Collision Course – tracking and de-orbiting space debris (W7714-196962/002/A)
- Publishing status
- Days to closing
- 3 weeks 3 days hence
- Publication date
- Amendment date
- Date closing
- 2019/09/12 14:00 Eastern Daylight Time (EDT)
- Reference number
- Solicitation number
- Region of opportunity
- Region of delivery
- Notice type
- Request for Proposal (RFP)
- Trade agreement
- Canadian Free Trade Agreement (CFTA)
- Tendering procedure
- Conditional Canadian content
- Procurement entity
- Public Works and Government Services Canada
- End user entity
- Public Works and Government Services Canada
- Contact name
- L'équipe IDEeS du TPSGC / PWGSC IDEaS team
- Contact email
- Contact address
10 rue Wellington Gatineau QC K1A 0H4 CA
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August 16, 2019
The closing date for this Challenge has been extended to September 12, 2019 at 14:00 EDT.
July 30, 2019
Attachment 3 has been added. The document contains questions and answers related to the Challenge.
July 12, 2019
We have made changes and improvements since Calls 001 and 002, so please read all documents prior to submission.
This Challenge notice is issued under the Innovation for Defence Excellence and Security (IDEaS) Program Call for Proposals (CFP) Call 003 (W7714-196962).
Please refer to the main solicitation documents which contain the process for submitting a proposal.
HOW TO APPLY
Step 1: Read the Challenge notice in its entirety.
Step 2: Read the Call for Proposals (CFP) and any associated attachments.
Step 3: Download and complete Attachment 1 – Electronic Proposal Submission Form, found below. Attachment 2 contains instructions on how to download and open the form.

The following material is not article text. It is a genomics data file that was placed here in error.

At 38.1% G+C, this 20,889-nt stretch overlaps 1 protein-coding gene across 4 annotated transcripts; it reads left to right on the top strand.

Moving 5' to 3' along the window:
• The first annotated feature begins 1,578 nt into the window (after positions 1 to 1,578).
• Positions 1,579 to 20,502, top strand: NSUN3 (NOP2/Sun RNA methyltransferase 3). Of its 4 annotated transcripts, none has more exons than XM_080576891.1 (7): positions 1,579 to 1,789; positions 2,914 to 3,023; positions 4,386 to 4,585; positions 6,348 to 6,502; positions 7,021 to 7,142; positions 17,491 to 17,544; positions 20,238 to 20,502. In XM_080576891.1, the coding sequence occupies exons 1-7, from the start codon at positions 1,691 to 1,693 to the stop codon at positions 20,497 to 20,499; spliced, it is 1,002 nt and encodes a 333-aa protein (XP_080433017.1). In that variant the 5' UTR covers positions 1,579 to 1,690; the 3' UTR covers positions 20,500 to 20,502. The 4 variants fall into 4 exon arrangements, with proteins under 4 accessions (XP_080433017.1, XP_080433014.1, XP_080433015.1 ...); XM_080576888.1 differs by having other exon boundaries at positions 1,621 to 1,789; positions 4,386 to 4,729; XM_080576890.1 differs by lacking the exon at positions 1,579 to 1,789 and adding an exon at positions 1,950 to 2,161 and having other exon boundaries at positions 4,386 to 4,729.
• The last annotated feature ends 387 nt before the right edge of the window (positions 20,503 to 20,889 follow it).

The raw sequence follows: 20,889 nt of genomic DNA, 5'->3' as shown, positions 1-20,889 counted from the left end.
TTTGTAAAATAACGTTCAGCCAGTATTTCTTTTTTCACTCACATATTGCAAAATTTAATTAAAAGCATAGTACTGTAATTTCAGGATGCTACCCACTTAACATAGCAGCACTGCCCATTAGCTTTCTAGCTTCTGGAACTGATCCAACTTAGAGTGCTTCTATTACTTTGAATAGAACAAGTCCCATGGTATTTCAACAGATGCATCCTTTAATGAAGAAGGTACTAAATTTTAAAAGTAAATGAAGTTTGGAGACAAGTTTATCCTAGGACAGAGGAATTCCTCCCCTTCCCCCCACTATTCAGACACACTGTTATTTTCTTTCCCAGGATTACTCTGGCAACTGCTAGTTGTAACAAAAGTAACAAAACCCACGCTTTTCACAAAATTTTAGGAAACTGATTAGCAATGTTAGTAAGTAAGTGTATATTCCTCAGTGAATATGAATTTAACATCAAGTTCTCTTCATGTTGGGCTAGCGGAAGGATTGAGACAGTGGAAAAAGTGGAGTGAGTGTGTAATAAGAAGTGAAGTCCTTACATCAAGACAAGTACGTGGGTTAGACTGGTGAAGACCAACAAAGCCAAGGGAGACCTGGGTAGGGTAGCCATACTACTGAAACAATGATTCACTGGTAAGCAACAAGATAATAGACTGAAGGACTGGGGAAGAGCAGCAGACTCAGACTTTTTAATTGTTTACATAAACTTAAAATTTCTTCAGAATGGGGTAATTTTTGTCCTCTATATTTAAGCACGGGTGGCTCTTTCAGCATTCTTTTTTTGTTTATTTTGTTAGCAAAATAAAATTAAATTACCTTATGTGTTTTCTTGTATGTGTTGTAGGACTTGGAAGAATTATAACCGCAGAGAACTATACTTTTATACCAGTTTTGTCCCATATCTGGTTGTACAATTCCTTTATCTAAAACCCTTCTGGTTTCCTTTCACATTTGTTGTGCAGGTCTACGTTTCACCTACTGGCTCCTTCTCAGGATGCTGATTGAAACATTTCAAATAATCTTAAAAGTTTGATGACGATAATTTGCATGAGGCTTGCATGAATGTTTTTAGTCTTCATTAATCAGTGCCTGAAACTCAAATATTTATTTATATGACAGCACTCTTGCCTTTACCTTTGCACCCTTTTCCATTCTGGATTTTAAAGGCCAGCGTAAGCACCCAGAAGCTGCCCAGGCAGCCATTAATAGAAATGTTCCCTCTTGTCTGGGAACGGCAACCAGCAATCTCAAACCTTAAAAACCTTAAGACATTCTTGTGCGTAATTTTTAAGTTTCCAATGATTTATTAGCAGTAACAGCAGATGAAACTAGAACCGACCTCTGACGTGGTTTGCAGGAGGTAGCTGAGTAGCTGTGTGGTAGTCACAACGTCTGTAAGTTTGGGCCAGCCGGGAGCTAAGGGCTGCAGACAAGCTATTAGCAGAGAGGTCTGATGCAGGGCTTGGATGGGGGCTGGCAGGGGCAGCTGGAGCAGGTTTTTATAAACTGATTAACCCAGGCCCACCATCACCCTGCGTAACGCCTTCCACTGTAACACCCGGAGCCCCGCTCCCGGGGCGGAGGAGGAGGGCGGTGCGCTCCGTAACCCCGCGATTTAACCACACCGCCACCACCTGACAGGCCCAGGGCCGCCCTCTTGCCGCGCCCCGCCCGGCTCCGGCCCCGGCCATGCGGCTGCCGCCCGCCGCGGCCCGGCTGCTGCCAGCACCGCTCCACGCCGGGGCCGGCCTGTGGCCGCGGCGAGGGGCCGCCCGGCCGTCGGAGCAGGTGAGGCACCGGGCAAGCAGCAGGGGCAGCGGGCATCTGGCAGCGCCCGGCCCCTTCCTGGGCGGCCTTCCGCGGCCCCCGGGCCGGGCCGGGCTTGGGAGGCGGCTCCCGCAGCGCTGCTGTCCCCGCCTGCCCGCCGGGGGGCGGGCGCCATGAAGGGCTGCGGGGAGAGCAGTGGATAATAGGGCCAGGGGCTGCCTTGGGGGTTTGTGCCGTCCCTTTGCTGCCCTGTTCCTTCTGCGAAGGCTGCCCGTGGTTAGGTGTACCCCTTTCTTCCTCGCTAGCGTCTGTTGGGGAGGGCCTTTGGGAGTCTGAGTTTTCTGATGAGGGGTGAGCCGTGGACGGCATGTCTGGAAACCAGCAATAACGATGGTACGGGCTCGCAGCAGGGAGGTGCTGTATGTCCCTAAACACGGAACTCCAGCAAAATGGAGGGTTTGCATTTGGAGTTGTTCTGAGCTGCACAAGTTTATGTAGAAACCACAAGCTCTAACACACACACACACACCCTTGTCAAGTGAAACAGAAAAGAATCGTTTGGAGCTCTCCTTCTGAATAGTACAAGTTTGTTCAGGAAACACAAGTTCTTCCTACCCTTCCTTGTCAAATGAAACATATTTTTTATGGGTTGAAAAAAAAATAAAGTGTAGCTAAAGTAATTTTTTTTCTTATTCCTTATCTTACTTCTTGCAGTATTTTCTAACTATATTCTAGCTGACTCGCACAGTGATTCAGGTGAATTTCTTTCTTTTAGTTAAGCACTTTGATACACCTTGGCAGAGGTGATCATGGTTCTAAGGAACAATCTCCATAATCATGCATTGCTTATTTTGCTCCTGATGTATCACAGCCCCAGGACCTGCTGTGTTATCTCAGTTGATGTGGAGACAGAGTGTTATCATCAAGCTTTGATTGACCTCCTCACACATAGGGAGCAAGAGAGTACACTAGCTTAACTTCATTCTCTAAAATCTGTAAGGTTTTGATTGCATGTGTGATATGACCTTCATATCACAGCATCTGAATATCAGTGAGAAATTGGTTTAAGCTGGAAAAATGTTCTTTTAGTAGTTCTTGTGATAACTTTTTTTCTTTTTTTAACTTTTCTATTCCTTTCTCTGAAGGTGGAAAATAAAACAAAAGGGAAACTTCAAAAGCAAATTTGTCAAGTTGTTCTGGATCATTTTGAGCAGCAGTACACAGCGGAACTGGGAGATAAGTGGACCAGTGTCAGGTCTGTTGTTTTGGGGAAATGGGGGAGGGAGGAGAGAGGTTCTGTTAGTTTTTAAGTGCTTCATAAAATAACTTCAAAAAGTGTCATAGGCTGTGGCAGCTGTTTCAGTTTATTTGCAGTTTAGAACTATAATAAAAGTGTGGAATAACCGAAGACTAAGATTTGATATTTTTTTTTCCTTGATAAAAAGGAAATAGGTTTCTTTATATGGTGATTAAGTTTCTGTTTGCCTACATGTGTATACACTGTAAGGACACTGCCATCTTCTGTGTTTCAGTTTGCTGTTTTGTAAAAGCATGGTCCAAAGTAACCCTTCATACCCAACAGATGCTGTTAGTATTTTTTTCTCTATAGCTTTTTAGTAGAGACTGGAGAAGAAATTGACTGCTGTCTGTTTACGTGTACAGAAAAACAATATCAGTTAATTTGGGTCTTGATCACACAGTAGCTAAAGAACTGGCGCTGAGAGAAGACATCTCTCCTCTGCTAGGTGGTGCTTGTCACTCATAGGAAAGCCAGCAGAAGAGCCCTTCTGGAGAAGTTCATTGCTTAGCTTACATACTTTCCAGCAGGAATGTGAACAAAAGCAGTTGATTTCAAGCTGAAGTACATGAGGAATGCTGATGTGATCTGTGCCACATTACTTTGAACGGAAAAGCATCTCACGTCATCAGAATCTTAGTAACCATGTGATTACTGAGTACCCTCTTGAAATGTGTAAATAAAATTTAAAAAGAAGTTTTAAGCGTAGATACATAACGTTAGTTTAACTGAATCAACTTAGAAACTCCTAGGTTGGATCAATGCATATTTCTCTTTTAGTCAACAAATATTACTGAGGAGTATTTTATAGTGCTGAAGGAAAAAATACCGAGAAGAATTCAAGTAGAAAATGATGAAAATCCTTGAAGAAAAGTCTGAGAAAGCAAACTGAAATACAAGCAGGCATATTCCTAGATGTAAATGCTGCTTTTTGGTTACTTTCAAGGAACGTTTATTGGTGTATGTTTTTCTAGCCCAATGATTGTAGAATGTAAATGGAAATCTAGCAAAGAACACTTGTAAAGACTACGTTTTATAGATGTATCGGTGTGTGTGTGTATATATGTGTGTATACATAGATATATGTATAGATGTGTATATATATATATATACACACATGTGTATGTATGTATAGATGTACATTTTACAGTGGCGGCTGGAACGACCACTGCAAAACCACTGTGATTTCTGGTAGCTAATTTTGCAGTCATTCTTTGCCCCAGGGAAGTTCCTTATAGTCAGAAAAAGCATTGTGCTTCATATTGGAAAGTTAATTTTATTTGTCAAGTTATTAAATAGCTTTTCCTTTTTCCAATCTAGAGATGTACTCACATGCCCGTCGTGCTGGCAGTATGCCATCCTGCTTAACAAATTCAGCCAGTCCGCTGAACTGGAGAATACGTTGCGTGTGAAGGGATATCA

Step 4: Follow the submission instructions listed in Part 2 – Bidder Instructions of the CFP. Please allow sufficient time to register and submit the completed form before the Challenge closing date.
MAXIMUM FUNDING AND PERFORMANCE PERIOD
Multiple contracts could result from this Challenge.
The individual maximum contract funding available under Competitive Projects - Component 1a is up to $200,000 CAD (excluding applicable taxes) for a maximum performance period of up to 6 months.
This disclosure is made in good faith and does not commit Canada to contract for the total approximate funding.
Collision Course – tracking and de-orbiting space debris
The Department of National Defence and the Canadian Armed Forces (DND/CAF) are looking for viable and cost-effective solutions for tracking and de-orbiting space debris in order to reduce the collision threat for orbiting space systems.
Background and Context
While “space debris” technically includes asteroids, comets and meteoroids, this challenge refers specifically to orbit debris, space junk, space waste, space trash, space litter or space garbage, as well as fragments from their disintegration and collisions. Space surveillance networks regularly track about 22,300 debris objects in earth orbits, totaling more than 8,400 tonnes, which includes 1,950 operational satellites. As of January 2019, the total number of debris objects that are estimated by statistical models to be in earth orbits are 34,000 (greater than 10 cm); 900,000 objects (1 cm to 10 cm); and 128 million objects (1 mm to 1 cm)1.